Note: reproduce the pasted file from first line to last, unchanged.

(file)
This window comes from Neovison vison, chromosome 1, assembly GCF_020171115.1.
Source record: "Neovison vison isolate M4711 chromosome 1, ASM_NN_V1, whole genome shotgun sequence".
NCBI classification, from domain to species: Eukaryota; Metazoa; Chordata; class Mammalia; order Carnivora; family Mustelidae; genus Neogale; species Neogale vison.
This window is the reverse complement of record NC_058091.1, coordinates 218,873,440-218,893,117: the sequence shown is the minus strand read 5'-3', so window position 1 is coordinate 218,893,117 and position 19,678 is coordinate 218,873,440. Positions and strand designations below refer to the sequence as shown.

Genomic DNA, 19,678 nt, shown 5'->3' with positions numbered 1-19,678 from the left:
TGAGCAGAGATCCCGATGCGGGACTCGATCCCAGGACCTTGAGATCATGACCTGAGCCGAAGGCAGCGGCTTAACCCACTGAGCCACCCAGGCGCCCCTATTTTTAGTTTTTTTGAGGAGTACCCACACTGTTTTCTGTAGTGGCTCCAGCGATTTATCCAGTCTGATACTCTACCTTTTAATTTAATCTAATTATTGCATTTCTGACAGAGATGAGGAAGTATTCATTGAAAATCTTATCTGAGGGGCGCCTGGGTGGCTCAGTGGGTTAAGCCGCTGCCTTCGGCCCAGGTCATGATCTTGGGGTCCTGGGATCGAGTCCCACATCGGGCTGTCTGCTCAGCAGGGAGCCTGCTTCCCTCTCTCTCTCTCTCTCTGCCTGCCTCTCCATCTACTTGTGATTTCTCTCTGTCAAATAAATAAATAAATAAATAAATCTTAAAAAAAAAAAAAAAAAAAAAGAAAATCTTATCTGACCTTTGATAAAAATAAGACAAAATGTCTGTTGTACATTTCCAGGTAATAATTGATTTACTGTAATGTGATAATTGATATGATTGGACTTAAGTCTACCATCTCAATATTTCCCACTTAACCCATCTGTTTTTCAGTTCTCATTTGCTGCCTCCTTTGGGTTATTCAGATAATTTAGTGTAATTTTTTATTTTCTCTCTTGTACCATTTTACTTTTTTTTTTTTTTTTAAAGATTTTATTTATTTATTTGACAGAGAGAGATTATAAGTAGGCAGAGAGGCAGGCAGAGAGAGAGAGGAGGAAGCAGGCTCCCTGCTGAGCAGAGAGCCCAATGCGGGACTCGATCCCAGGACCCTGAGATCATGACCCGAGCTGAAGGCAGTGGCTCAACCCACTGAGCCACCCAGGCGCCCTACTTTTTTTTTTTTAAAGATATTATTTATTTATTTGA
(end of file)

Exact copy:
This window comes from Neovison vison, chromosome 1, assembly GCF_020171115.1.
Source record: "Neovison vison isolate M4711 chromosome 1, ASM_NN_V1, whole genome shotgun sequence".
NCBI classification, from domain to species: Eukaryota; Metazoa; Chordata; class Mammalia; order Carnivora; family Mustelidae; genus Neogale; species Neogale vison.
This window is the reverse complement of record NC_058091.1, coordinates 218,873,440-218,893,117: the sequence shown is the minus strand read 5'-3', so window position 1 is coordinate 218,893,117 and position 19,678 is coordinate 218,873,440. Positions and strand designations below refer to the sequence as shown.

Genomic DNA, 19,678 nt, shown 5'->3' with positions numbered 1-19,678 from the left:
TGAGCAGAGATCCCGATGCGGGACTCGATCCCAGGACCTTGAGATCATGACCTGAGCCGAAGGCAGCGGCTTAACCCACTGAGCCACCCAGGCGCCCCTATTTTTAGTTTTTTTGAGGAGTACCCACACTGTTTTCTGTAGTGGCTCCAGCGATTTATCCAGTCTGATACTCTACCTTTTAATTTAATCTAATTATTGCATTTCTGACAGAGATGAGGAAGTATTCATTGAAAATCTTATCTGAGGGGCGCCTGGGTGGCTCAGTGGGTTAAGCCGCTGCCTTCGGCCCAGGTCATGATCTTGGGGTCCTGGGATCGAGTCCCACATCGGGCTGTCTGCTCAGCAGGGAGCCTGCTTCCCTCTCTCTCTCTCTCTCTGCCTGCCTCTCCATCTACTTGTGATTTCTCTCTGTCAAATAAATAAATAAATAAATAAATCTTAAAAAAAAAAAAAAAAAAAAAGAAAATCTTATCTGACCTTTGATAAAAATAAGACAAAATGTCTGTTGTACATTTCCAGGTAATAATTGATTTACTGTAATGTGATAATTGATATGATTGGACTTAAGTCTACCATCTCAATATTTCCCACTTAACCCATCTGTTTTTCAGTTCTCATTTGCTGCCTCCTTTGGGTTATTCAGATAATTTAGTGTAATTTTTTATTTTCTCTCTTGTACCATTTTACTTTTTTTTTTTTTTTTAAAGATTTTATTTATTTATTTGACAGAGAGAGATTATAAGTAGGCAGAGAGGCAGGCAGAGAGAGAGAGGAGGAAGCAGGCTCCCTGCTGAGCAGAGAGCCCAATGCGGGACTCGATCCCAGGACCCTGAGATCATGACCCGAGCTGAAGGCAGTGGCTCAACCCACTGAGCCACCCAGGCGCCCTACTTTTTTTTTTTTAAAGATATTATTTATTTATTTGA